‘Everyone’s Just Standing Around Looking’: Newly Released 911 Calls Describe How Witnesses Reacted After Tyre Sampson Fell 200 Feet from Orlando Amusement Park Ride

A new report reveals the Missouri teen who died after falling out of a Florida amusement park drop-tower ride slipped from his seat at a greater height than previously believed. The boy fell out of his seat halfway through the descent, crashing to the ground in front of a crowd of witnesses who appeared to be stymied about what to do to help him.

Tyre Sampson/NBC Screengrab

On Tuesday, May 3, law enforcement released the incident report of the March 24 ICON Park Free Fall accident, detailing new developments in the tragic Tyre Sampson case. 

The report, which included details given by the father of one of the deceased’s friends, who was a witness, as well as homicide investigators, revealed the 14-year-old slipped from his seat and plunged to the ground after the ride descended past the yellow reflective tape approximately 215 feet in the air on its way down from the tower.

The Orange County Sheriff’s Office incident reports the ride maxed out at a speed of 75 mph and stands 430 feet high.

Leon Howard, the friend’s dad, according to the deputies’ report, said when Sampson hit the ground he appeared to still be breathing despite being unresponsive. Howard was watching the boys on the ride with his girlfriend.

The father said he saw an employee wearing a “red beanie” and believed she was in charge of securing the kids in their seats.

Howard’s son was also on the ride at the time of the accident and said he saw his friend’s last moments. The teen told the officers the ride scared him. When he hit the top of the ride, he closed his eyes out of fear until the ride was over. At that point, his friend had fallen out of the death drop.

After Sampson hit the ground, no one touched the boy until the deputies arrived, Howard said.

911 calls released on May 3, depict a crowd in a panic. A dispatcher asked witnesses if anyone could perform CPR on Sampson, although he was still breathing.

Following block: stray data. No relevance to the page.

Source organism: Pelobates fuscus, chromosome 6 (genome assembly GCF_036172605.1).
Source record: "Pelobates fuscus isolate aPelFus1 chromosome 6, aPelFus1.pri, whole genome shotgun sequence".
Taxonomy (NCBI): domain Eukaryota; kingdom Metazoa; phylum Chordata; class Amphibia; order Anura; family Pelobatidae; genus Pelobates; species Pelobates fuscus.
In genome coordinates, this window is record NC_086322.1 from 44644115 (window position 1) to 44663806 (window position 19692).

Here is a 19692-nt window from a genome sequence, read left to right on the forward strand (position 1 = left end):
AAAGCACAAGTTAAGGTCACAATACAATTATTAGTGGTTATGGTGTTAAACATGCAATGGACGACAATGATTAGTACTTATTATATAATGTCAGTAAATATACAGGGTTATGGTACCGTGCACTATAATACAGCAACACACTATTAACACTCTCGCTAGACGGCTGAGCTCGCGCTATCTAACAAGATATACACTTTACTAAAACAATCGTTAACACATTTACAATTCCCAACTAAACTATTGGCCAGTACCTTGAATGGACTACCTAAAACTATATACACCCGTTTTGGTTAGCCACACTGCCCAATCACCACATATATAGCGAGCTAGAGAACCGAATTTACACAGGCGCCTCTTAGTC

One man who called 911 said Tyre appeared to fall “straight through the chair” as the Free Fall ride hit the brakes. Describing what he witnessed as “the biggest smack I ever heard in my life.”

He added that “there’s a whole crowd around him right now.”

The 911 operator assured him there was help on the way and multiple calls were coming in.

“Yeah, yeah, like no one’s calling right now, everyone’s just standing around looking at the f-ing guy,” said the caller.

The operator reiterated that they’re fielding several calls and help was on the way.

Another man heard on one 911 recording described Sampson to the dispatcher as being face down on the ground and mentioned “he’s about 300 pounds” to the emergency worker who asked him to turn Sampson over. He was then asked to have someone help him get the 6-foot-2, 340-pound football player on his back, but just then deputies arrived.

Another caller described the accident saying, “The ride was going and during the middle of the ride, the guy came off. He’s dead. He’s dead.” Sampson was pronounced dead after emergency professionals brought him to a local hospital.

Another point the incident report detailed was how Sampson was turned away from two other popular rides, the SlingShot, and StarFlyer. The other operator refused him because of his weight and did not make the adjustments for him to get on the ride.

The incident report was not released in its totality, with redacted portions blocking out some information. The sheriff’s office said the report and calls were reviewed and redacted for the public because his death is an ongoing investigation.

Sampson was on vacation with the Howard family. The boys played on a travel football team together.

This is not the first report on the tragedy. Independent engineers enlisted by the Florida Department of Agriculture noted the sensors on the ride that regulated the opening of the Free Fall’s seat restraints were manually adjusted two times wider than mandated by the manufacturer.

What should have been a gap of 3 inches, the report said was between 6 and 7 inches. The sensors were loosened on two seats to improperly accommodate larger riders. The report said the manual adjustment may not have been the only thing that went wrong, adding there existed other “potential contributions” to the tragedy. 

The report said a full review of the ride’s design and operations was needed to make their assessment.

“These misadjustments allowed the safety lights to illuminate – improperly satisfying the ride’s electronic safety mechanisms — that allowed the ride to operate even though Mr. Sampson was not properly secured in the seat,” Nikki Fried from the Florida Commissioner of Agriculture said.

After the report was released, Sampson’s parents filed a 65-page lawsuit claiming the manufacturer, the amusement park, the ride owner, and other parties were negligent and failed to provide a safe ride for the public, including allowing the child to board the ride despite him being too large for the experience. 

Michael Haggard, an attorney for Sampson’s mother, Nekia Dodd, said, “The Sheriff’s Investigation simply confirms how tragic this accident was that took Tyre’s life.”

“It was a totally preventable incident that should have never happened, but for the absolute negligence of all involved.”

The Free Fall ride has been shut down since Sampson’s death pending several investigations. 

Back to top